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How rural Idaho is pioneering the future of college prep

Abby Shull of Idaho Falls, Idaho, High School talks about her presentation on Stirling Engines with competition judge Adam Ball during Utah State University Physics Day at Lagoon in Farmington, Friday, May 15, 2015.
Ravell Call, Deseret News

As COVID-19 continues its interruption of the traditional school year, one Wall Street Journal writer suggests that Idaho may have a solution.

A column in last weekend’s WSJ exhorted American educators to “look to Idaho for inspiration” in better preparing students for college and careers. Yes, folks, you read that right — Utah’s neighbor to the north has something growing that could become a true American staple.

A novel Idaho education program — called “Advanced Opportunities” — has been dubbed an innovative approach to college and career preparation for high school students. It provides funding and customized opportunities for seventh- through 12-graders to take advanced courses or career prep classes. Thanks to the program, the majority of Idaho high school seniors this fall are enrolled in college courses, all subsidized by the state.

Upon reaching the seventh grade, Idaho students are allocated $4,125 to use toward “overload” courses (high school courses taken outside of the typical school day), college credits, workforce development courses or exams. Over their final six years of grade school, they work with their parents or high school guidance counselors to chart a funded path toward college or a technical career. (And the sooner Idahoans finish high school, the better — Advanced Opportunities incentivizes early graduates to the tune of an $1,800 scholarship per skipped year.)

“The past 25 years of education reform has been defined by top-down initiatives intended to close the achievement gap,” wrote Max Eden in The Wall Street Journal. “But Idaho state Sen. Steven Thayn … wanted to fix ‘public education’s fundamental flaw’ — the idea that ‘the state could educate students without the help of parents.’”

Thayn, who formed the program that blossomed into Advanced Opportunities, is “a former high-school teacher and dairy farmer who splits time between writing laws and bailing hay,” Eden wrote. The program has effectively served students in Thayn’s rural Idaho hometown, Emmett, and beyond, providing equal opportunities for students to further their education, regardless of where they live.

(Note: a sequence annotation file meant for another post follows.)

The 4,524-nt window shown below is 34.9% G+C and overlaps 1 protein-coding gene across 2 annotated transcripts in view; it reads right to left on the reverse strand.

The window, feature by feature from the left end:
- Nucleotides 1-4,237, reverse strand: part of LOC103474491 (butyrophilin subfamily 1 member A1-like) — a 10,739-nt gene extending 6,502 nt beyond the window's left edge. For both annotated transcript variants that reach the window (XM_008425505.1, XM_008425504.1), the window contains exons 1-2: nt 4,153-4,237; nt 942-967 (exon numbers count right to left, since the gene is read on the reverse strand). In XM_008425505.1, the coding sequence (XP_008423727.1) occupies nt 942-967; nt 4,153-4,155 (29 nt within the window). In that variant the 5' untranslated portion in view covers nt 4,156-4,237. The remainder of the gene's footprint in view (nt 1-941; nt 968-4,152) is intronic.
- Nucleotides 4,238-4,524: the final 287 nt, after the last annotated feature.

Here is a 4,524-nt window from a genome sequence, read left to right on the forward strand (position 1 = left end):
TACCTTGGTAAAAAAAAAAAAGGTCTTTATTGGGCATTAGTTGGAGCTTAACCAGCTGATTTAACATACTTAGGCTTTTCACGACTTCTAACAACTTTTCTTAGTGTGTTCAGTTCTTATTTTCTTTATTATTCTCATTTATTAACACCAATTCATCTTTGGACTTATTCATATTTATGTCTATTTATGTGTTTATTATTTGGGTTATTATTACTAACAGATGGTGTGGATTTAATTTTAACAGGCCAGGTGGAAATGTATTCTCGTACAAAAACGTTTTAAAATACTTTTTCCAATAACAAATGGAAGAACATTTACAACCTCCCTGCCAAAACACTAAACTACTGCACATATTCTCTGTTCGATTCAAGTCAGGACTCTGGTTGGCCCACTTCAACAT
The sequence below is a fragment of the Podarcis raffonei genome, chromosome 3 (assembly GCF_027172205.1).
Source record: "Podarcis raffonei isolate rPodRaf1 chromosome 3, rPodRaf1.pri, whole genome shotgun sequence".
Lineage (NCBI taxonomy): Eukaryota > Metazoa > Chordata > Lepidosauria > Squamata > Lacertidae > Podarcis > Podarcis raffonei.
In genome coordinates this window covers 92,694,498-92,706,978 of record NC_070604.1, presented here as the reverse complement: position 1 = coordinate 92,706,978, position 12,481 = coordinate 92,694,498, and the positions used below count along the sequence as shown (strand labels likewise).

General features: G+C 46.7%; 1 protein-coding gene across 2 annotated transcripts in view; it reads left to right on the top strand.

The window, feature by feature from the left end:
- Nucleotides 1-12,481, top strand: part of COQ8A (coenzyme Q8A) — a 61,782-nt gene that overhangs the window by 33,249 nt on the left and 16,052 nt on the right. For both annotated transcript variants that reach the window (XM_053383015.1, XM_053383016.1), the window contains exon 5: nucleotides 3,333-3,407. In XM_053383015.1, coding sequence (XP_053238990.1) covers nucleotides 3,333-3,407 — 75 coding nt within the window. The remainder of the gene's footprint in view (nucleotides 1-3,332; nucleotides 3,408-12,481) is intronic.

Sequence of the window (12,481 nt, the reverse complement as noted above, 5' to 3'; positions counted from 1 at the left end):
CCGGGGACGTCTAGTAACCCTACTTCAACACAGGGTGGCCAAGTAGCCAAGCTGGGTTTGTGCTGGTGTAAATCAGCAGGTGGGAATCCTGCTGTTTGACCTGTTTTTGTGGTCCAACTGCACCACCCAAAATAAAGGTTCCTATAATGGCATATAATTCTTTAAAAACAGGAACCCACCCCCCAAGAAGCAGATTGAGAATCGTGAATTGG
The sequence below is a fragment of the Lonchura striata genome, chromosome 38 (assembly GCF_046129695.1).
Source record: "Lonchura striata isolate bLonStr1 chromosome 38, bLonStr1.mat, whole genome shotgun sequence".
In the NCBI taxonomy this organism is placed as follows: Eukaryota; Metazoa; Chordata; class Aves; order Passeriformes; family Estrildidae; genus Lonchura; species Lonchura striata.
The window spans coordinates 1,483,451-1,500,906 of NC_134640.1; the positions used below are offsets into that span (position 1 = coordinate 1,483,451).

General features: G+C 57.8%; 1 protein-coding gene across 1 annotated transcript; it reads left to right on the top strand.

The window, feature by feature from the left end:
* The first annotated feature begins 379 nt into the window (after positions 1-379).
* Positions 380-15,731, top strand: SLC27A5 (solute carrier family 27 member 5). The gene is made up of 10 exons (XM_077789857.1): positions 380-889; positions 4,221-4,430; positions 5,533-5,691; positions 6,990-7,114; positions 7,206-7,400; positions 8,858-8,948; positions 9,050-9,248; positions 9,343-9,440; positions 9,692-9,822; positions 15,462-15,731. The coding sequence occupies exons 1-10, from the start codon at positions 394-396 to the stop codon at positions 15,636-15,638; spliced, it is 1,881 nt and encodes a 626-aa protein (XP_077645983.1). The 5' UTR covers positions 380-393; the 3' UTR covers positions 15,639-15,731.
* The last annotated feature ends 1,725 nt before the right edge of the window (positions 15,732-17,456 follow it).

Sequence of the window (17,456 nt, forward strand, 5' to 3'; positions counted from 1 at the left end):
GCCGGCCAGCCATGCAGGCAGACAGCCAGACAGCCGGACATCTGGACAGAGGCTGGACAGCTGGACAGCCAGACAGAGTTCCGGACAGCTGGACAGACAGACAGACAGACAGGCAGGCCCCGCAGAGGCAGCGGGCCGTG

Since Idaho implemented the Advanced Opportunities program in 2016, tens of thousands of Idaho students have been the beneficiaries. Over 36,000 students participated in the program during fiscal year 2019, and their families saved big — for every dollar spent by the state “on dual-credit classes, families saved $4.58 on the potential cost of tuition,” Idaho Ed News reported.

While providing college-level courses or workforce training to high school students is not incredibly innovative, the way in which Idaho does it is. By offering students both funding and freedom of choice, the students are empowered to take responsibility for their education. “The kids feel like it’s their money,” Thayn told Eden. “It’s not a state program they have to access. It’s theirs. That’s a huge psychological difference.”

That paradigm shift — Eden called it students’ “purchasing power” — fuels what appears to be a huge contrast with other American high schoolers. Even before the COVID-19 pandemic, which rocked many college-bound high schoolers’ plans, student enrollment at American colleges and universities had steadily decreased for nearly a decade. American high schoolers seem less and less enthused about higher education, and Idaho’s model could be a step toward reversing that trend.

Thayn and others view Advanced Opportunities as a gateway to a new educational system, allowing pathways to college or to technical training. Like Switzerland’s system, such a design would give equitable opportunities to students from rural and urban areas alike.

As states and schools battle the economic repercussions of the ongoing COVID-19 pandemic, a multimillion-dollar undertaking like Advanced Opportunities may not be feasible. But should Idaho’s program continue to blossom — and its students thrive — a similar investment in young adults nationwide may be a wise strategy.